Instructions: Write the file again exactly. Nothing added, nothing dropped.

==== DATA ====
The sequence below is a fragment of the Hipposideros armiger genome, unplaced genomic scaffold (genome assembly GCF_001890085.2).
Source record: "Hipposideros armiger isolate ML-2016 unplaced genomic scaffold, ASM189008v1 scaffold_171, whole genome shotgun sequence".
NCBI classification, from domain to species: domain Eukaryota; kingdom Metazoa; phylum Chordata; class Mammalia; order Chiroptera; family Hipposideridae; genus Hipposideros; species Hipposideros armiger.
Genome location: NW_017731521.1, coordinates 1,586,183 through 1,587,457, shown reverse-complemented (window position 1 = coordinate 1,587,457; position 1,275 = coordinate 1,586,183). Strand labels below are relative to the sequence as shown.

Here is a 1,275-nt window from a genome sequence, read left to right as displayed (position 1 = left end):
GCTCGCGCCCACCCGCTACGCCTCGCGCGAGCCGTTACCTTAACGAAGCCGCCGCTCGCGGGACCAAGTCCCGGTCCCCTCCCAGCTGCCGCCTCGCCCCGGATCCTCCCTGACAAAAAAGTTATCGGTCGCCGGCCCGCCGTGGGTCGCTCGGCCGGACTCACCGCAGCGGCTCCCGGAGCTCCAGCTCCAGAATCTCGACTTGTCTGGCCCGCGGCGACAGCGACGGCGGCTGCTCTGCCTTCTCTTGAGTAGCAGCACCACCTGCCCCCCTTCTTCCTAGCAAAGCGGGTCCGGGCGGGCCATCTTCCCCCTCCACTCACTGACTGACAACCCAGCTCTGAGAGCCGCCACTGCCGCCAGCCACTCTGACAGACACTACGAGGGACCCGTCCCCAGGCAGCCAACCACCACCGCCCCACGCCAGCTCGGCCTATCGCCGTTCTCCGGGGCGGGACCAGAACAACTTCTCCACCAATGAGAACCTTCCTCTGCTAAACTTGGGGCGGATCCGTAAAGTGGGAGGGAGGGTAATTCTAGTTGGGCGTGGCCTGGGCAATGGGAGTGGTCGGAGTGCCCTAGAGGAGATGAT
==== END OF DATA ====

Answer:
The sequence below is a fragment of the Hipposideros armiger genome, unplaced genomic scaffold (genome assembly GCF_001890085.2).
Source record: "Hipposideros armiger isolate ML-2016 unplaced genomic scaffold, ASM189008v1 scaffold_171, whole genome shotgun sequence".
NCBI classification, from domain to species: domain Eukaryota; kingdom Metazoa; phylum Chordata; class Mammalia; order Chiroptera; family Hipposideridae; genus Hipposideros; species Hipposideros armiger.
Genome location: NW_017731521.1, coordinates 1,586,183 through 1,587,457, shown reverse-complemented (window position 1 = coordinate 1,587,457; position 1,275 = coordinate 1,586,183). Strand labels below are relative to the sequence as shown.

Here is a 1,275-nt window from a genome sequence, read left to right as displayed (position 1 = left end):
GCTCGCGCCCACCCGCTACGCCTCGCGCGAGCCGTTACCTTAACGAAGCCGCCGCTCGCGGGACCAAGTCCCGGTCCCCTCCCAGCTGCCGCCTCGCCCCGGATCCTCCCTGACAAAAAAGTTATCGGTCGCCGGCCCGCCGTGGGTCGCTCGGCCGGACTCACCGCAGCGGCTCCCGGAGCTCCAGCTCCAGAATCTCGACTTGTCTGGCCCGCGGCGACAGCGACGGCGGCTGCTCTGCCTTCTCTTGAGTAGCAGCACCACCTGCCCCCCTTCTTCCTAGCAAAGCGGGTCCGGGCGGGCCATCTTCCCCCTCCACTCACTGACTGACAACCCAGCTCTGAGAGCCGCCACTGCCGCCAGCCACTCTGACAGACACTACGAGGGACCCGTCCCCAGGCAGCCAACCACCACCGCCCCACGCCAGCTCGGCCTATCGCCGTTCTCCGGGGCGGGACCAGAACAACTTCTCCACCAATGAGAACCTTCCTCTGCTAAACTTGGGGCGGATCCGTAAAGTGGGAGGGAGGGTAATTCTAGTTGGGCGTGGCCTGGGCAATGGGAGTGGTCGGAGTGCCCTAGAGGAGATGAT